Bethlehem Steel Corp. has agreed to an unprecedented, multimillion-dollar cleanup at its Sparrows Point plant to curb pollution that has been fouling the air, water and land for years, federal and state environmental officials were to announce today.
The Environmental Protection Agency, Maryland Department of the Environment and the U.S. attorney's office have scheduled a joint announcement that they said should "significantly reduce pollutants" from the sprawling 2,500-acre steel-making complex in eastern Baltimore County.
The combined federal and state cleanup agreements to be announced are the latest in a long line of enforcement actions taken against the steel manufacturer, which reports the third-highest release of toxic chemicals by any of Maryland's major companies.
Bethlehem Steel agreed five years ago to pay a record $3.5 million in fines for emitting potentially cancer-causing gases and sulfur dioxide from its coke ovens. Bethlehem subsequently shut down the three ovens, laying off 400 workers.
Neither federal nor state officials would detail the new cleanup agreements before today's announcement. Company spokesmen did not return a reporter's telephone calls.
The pacts are the first in Maryland to attempt to address pollution affecting air, water and land all at once, sources said. Just since June 1995, Bethlehem Steel has been cited three times by the state Environment Department for visible air emissions. From January 1994 through last July, the company reported 42 violations of its water pollution discharge permit.
Word of the pending cleanup agreements gave Christine Gangi "great hope." The Edgemere woman said she and residents of other neighborhoods as far away as Riviera Beach and Pasadena have been complaining for years about fallout of a shiny metallic grit, known as kish, from Sparrows Point.
"It gets in your doors, it hangs on your screen, it comes in your house," said Gangi. Besides staining clothes and hands, she said, the kish fallout has disrupted her enjoyment of her backyard swimming pool. The grit fouls the water, requiring her to stay out of the pool for at least 24 hours after every fallout incident.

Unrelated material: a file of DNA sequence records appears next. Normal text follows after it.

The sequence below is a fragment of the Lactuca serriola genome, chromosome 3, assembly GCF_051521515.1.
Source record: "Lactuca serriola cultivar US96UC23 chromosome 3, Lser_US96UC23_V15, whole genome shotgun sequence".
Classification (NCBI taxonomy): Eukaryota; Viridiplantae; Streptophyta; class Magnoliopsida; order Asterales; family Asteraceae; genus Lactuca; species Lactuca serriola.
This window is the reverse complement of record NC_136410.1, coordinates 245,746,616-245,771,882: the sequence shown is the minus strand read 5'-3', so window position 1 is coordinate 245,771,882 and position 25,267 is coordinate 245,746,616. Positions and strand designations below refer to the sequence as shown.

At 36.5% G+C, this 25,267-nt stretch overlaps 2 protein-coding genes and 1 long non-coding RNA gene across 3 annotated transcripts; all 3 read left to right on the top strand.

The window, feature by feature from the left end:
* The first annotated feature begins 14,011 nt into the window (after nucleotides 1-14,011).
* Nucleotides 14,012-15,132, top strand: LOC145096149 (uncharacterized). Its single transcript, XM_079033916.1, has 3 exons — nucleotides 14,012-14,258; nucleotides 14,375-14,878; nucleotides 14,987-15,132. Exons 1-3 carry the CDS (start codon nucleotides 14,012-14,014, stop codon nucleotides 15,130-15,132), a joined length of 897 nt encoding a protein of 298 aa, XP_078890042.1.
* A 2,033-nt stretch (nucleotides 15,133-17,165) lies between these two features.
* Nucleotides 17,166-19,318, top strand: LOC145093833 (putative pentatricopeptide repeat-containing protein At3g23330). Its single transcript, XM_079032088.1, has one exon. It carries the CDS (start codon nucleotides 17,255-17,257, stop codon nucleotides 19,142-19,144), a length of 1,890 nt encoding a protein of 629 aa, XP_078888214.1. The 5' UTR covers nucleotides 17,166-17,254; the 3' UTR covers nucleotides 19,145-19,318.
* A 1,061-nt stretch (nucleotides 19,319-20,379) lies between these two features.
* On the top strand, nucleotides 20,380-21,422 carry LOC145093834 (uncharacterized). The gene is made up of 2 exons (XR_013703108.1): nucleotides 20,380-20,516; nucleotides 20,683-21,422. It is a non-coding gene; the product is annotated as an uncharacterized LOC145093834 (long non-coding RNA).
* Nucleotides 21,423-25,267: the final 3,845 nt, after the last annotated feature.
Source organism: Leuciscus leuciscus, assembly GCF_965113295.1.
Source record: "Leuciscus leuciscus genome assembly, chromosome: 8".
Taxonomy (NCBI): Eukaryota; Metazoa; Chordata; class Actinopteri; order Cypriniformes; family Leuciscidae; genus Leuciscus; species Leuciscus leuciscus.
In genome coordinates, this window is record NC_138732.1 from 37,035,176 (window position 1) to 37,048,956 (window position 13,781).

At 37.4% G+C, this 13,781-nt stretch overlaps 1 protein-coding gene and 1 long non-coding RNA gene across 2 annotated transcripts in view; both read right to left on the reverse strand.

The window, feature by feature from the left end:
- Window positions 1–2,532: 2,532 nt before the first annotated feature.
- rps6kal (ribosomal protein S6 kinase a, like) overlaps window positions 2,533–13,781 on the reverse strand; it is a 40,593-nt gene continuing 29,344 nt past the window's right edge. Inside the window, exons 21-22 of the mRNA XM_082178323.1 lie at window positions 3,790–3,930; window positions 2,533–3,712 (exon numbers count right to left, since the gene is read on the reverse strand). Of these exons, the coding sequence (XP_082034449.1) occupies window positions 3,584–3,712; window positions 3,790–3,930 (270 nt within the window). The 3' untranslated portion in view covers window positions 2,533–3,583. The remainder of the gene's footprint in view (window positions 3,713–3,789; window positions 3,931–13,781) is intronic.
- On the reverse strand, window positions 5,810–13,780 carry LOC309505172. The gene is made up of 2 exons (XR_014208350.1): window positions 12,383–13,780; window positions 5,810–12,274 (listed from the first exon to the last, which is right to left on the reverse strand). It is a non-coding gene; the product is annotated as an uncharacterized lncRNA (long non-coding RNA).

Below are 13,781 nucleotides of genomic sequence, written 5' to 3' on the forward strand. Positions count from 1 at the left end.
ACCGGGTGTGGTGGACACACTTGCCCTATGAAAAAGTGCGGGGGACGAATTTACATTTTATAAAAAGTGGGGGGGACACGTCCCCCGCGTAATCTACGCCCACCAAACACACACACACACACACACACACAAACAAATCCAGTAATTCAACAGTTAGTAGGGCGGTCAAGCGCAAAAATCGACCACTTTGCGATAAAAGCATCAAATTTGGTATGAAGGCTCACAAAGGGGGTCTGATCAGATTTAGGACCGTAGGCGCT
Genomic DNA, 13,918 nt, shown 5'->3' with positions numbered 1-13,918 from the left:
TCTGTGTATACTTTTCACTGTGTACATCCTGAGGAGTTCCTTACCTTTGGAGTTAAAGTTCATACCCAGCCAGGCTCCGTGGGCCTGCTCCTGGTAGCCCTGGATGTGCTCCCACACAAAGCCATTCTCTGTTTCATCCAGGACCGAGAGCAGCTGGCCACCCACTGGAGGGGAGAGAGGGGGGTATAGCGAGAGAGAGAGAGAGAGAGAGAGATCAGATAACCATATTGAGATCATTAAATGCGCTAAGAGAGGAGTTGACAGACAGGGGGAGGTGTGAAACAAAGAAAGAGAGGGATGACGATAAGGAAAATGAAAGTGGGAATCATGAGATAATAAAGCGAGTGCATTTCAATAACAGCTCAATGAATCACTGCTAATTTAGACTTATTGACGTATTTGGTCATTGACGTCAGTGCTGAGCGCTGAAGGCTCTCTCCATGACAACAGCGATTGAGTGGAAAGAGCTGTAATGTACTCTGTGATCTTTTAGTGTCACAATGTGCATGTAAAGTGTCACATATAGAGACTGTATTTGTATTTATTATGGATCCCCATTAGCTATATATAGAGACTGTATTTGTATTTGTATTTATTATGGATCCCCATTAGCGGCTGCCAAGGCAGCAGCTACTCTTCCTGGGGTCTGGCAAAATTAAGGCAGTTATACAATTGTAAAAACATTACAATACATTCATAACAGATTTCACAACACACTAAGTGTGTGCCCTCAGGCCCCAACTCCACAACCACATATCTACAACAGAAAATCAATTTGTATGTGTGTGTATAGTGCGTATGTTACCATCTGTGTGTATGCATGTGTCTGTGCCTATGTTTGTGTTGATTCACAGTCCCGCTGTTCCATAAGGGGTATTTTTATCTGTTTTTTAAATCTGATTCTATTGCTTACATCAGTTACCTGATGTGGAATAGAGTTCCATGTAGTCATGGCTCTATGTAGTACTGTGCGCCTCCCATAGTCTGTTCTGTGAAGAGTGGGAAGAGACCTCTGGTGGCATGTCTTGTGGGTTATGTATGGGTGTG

Only in the past few months did Bethlehem Steel acknowledge that it was the source of the material, Gangi said. "We've had problems with kish, with air quality, with water quality," said Sen. Norman R. Stone Jr., a Baltimore County Democrat whose district includes Sparrows Point and surrounding neighborhoods. But Stone also noted that the company remains a major employer and economic force in the metropolitan area.
Jobs at the Sparrows Point steel mill, once Maryland's largest manufacturing employer, have dwindled from 30,000 in the late 1950s to just 5,300 today. The plant remains the Pennsylvania-based company's second-largest steel mill.
Bethlehem Steel reported releasing 1.7 million pounds of toxic chemicals in 1994. Materials released included chromium, copper, cyanide, lead, sulfuric acid and zinc. Of the total, 1.2 million pounds were disposed of on land, while 222,000 pounds escaped into the air and 211,000 pounds went into the water of Bear Creek, Old Road Bay and the Patapsco River.
Those reported releases are legal under state air and water pollution permits.
The agreements require Bethlehem Steel to identify the extent and severity of tainted soil and ground water at Sparrows Point. Cleanup of whatever contamination is discovered will be worked out later, but the requirement to search for pollutants clouds Bethlehem Steel's plans to sell or redevelop some of its Sparrows Point land. The agreement with the EPA, which will be filed in federal district court, will bar the company, at least temporarily, from tax breaks and other incentives offered under new "brownfields" legislation that appears certain to become law this year.
The brownfields bill offers companies local property tax breaks, government grants or loans and some leeway in complying with state regulations if they voluntarily clean up contamination. However, companies under government cleanup orders may not participate.
Executives lobbied the General Assembly earlier this month to amend the brownfields bills to remove the ban on companies facing enforcement action.
The company stressed its contributions to the economy, spending $270 million a year on payroll and paying $4.5 million annually in state and local taxes.
But state environmental officials objected to changing the legislation to benefit Bethlehem Steel, and legislators refused the company's request.
"It didn't seem appropriate to write an exception for them that could vitiate the terms of the consent order," said Sen. Brian Frosh, a Montgomery County Democrat who is chairman of the Senate environment subcommittee.
"The only way they can [qualify for brownfields incentives] is if they meet all the terms of the consent order," Jane Nishida, state environment secretary, explained recently.
It was not clear whether the federal agreement directly affects the stalled acquisition by Baltimore County of 313 acres from Bethlehem Steel. The county balked at taking the proffered land, which it wanted for economic development, after questioning whether taxpayers might be stuck with a multimillion-dollar tab for cleaning the site.
A public meeting to explain the cleanup agreement to the community is scheduled at 7: 30 tonight at Sparrows Point High School, 7400 North Point Road.
Pub Date: 2/25/97